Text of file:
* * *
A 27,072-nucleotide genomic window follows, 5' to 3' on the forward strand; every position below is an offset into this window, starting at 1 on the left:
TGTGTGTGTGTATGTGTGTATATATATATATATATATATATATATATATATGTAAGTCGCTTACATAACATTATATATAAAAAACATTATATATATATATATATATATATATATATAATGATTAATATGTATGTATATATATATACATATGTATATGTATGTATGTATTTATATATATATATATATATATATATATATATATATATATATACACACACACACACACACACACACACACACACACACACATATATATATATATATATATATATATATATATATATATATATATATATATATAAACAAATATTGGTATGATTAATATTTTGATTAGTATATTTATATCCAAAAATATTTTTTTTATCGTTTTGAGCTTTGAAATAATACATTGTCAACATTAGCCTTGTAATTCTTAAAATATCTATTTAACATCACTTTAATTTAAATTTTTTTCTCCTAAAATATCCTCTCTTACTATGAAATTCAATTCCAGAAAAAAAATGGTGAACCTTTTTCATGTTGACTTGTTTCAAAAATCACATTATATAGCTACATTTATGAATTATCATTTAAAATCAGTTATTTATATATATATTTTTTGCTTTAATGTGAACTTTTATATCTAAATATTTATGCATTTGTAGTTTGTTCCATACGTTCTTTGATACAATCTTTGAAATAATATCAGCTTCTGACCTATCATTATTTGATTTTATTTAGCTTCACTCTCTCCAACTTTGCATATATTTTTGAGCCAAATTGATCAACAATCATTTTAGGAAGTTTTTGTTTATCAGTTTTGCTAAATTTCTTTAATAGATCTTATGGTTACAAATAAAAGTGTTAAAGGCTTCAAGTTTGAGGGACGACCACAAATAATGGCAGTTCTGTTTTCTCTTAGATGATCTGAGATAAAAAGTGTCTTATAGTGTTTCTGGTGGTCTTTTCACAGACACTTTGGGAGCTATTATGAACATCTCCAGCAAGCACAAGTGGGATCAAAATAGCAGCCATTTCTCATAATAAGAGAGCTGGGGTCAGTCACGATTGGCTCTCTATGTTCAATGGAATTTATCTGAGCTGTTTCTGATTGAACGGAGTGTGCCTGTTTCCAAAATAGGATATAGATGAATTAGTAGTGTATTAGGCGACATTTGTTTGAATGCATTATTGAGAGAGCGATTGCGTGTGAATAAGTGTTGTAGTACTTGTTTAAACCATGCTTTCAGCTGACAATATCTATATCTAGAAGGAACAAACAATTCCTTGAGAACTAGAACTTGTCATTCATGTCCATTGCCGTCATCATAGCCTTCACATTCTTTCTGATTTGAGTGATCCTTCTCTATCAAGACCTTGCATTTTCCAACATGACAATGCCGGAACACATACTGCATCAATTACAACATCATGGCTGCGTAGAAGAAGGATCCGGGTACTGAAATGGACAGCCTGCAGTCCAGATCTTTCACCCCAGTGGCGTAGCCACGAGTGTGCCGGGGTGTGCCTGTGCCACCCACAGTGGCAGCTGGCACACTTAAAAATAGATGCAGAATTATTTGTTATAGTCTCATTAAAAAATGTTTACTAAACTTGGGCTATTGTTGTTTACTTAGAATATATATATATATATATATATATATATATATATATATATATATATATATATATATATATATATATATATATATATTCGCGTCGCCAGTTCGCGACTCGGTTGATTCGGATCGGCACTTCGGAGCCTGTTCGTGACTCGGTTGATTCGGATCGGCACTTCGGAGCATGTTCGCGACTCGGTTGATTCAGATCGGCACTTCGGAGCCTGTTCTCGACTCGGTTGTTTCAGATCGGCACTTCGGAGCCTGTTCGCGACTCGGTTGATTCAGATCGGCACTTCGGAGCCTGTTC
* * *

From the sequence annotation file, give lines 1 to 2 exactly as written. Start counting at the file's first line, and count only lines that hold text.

A 27,072-nucleotide genomic window follows, 5' to 3' on the forward strand; every position below is an offset into this window, starting at 1 on the left:
TGTGTGTGTGTATGTGTGTATATATATATATATATATATATATATATATATGTAAGTCGCTTACATAACATTATATATAAAAAACATTATATATATATATATATATATATATATATAATGATTAATATGTATGTATATATATATACATATGTATATGTATGTATGTATTTATATATATATATATATATATATATATATATATATATATATACACACACACACACACACACACACACACACACACACACATATATATATATATATATATATATATATATATATATATATATATATATATATAAACAAATATTGGTATGATTAATATTTTGATTAGTATATTTATATCCAAAAATATTTTTTTTATCGTTTTGAGCTTTGAAATAATACATTGTCAACATTAGCCTTGTAATTCTTAAAATATCTATTTAACATCACTTTAATTTAAATTTTTTTCTCCTAAAATATCCTCTCTTACTATGAAATTCAATTCCAGAAAAAAAATGGTGAACCTTTTTCATGTTGACTTGTTTCAAAAATCACATTATATAGCTACATTTATGAATTATCATTTAAAATCAGTTATTTATATATATATTTTTTGCTTTAATGTGAACTTTTATATCTAAATATTTATGCATTTGTAGTTTGTTCCATACGTTCTTTGATACAATCTTTGAAATAATATCAGCTTCTGACCTATCATTATTTGATTTTATTTAGCTTCACTCTCTCCAACTTTGCATATATTTTTGAGCCAAATTGATCAACAATCATTTTAGGAAGTTTTTGTTTATCAGTTTTGCTAAATTTCTTTAATAGATCTTATGGTTACAAATAAAAGTGTTAAAGGCTTCAAGTTTGAGGGACGACCACAAATAATGGCAGTTCTGTTTTCTCTTAGATGATCTGAGATAAAAAGTGTCTTATAGTGTTTCTGGTGGTCTTTTCACAGACACTTTGGGAGCTATTATGAACATCTCCAGCAAGCACAAGTGGGATCAAAATAGCAGCCATTTCTCATAATAAGAGAGCTGGGGTCAGTCACGATTGGCTCTCTATGTTCAATGGAATTTATCTGAGCTGTTTCTGATTGAACGGAGTGTGCCTGTTTCCAAAATAGGATATAGATGAATTAGTAGTGTATTAGGCGACATTTGTTTGAATGCATTATTGAGAGAGCGATTGCGTGTGAATAAGTGTTGTAGTACTTGTTTAAACCATGCTTTCAGCTGACAATATCTATATCTAGAAGGAACAAACAATTCCTTGAGAACTAGAACTTGTCATTCATGTCCATTGCCGTCATCATAGCCTTCACATTCTTTCTGATTTGAGTGATCCTTCTCTATCAAGACCTTGCATTTTCCAACATGACAATGCCGGAACACATACTGCATCAATTACAACATCATGGCTGCGTAGAAGAAGGATCCGGGTACTGAAATGGACAGCCTGCAGTCCAGATCTTTCACCCCAGTGGCGTAGCCACGAGTGTGCCGGGGTGTGCCTGTGCCACCCACAGTGGCAGCTGGCACACTTAAAAATAGATGCAGAATTATTTGTTATAGTCTCATTAAAAAATGTTTACTAAACTTGGGCTATTGTTGTTTACTTAGAATATATATATATATATATATATATATATATATATATATATATATATATATATATATATATATATATATATATATATTCGCGTCGCCAGTTCGCGACTCGGTTGATTCGGATCGGCACTTCGGAGCCTGTTCGTGACTCGGTTGATTCGGATCGGCACTTCGGAGCATGTTCGCGACTCGGTTGATTCAGATCGGCACTTCGGAGCCTGTTCTCGACTCGGTTGTTTCAGATCGGCACTTCGGAGCCTGTTCGCGACTCGGTTGATTCAGATCGGCACTTCGGAGCCTGTTC